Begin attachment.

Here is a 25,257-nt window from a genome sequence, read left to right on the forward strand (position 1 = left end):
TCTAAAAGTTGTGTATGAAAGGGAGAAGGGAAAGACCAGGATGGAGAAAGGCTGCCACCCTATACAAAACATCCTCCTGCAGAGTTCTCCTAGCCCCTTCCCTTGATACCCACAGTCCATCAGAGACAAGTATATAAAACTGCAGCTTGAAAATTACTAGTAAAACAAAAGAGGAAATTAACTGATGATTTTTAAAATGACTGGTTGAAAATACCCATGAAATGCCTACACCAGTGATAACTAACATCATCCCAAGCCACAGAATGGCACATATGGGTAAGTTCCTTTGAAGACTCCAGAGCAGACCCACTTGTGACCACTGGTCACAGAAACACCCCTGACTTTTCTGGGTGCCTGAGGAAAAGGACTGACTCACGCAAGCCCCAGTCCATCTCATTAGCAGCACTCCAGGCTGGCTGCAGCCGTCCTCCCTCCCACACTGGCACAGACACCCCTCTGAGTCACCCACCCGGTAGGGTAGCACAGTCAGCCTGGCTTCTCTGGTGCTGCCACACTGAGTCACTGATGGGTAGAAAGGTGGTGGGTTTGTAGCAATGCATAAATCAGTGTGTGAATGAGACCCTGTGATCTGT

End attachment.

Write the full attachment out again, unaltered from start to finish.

Here is a 25,257-nt window from a genome sequence, read left to right on the forward strand (position 1 = left end):
TCTAAAAGTTGTGTATGAAAGGGAGAAGGGAAAGACCAGGATGGAGAAAGGCTGCCACCCTATACAAAACATCCTCCTGCAGAGTTCTCCTAGCCCCTTCCCTTGATACCCACAGTCCATCAGAGACAAGTATATAAAACTGCAGCTTGAAAATTACTAGTAAAACAAAAGAGGAAATTAACTGATGATTTTTAAAATGACTGGTTGAAAATACCCATGAAATGCCTACACCAGTGATAACTAACATCATCCCAAGCCACAGAATGGCACATATGGGTAAGTTCCTTTGAAGACTCCAGAGCAGACCCACTTGTGACCACTGGTCACAGAAACACCCCTGACTTTTCTGGGTGCCTGAGGAAAAGGACTGACTCACGCAAGCCCCAGTCCATCTCATTAGCAGCACTCCAGGCTGGCTGCAGCCGTCCTCCCTCCCACACTGGCACAGACACCCCTCTGAGTCACCCACCCGGTAGGGTAGCACAGTCAGCCTGGCTTCTCTGGTGCTGCCACACTGAGTCACTGATGGGTAGAAAGGTGGTGGGTTTGTAGCAATGCATAAATCAGTGTGTGAATGAGACCCTGTGATCTGT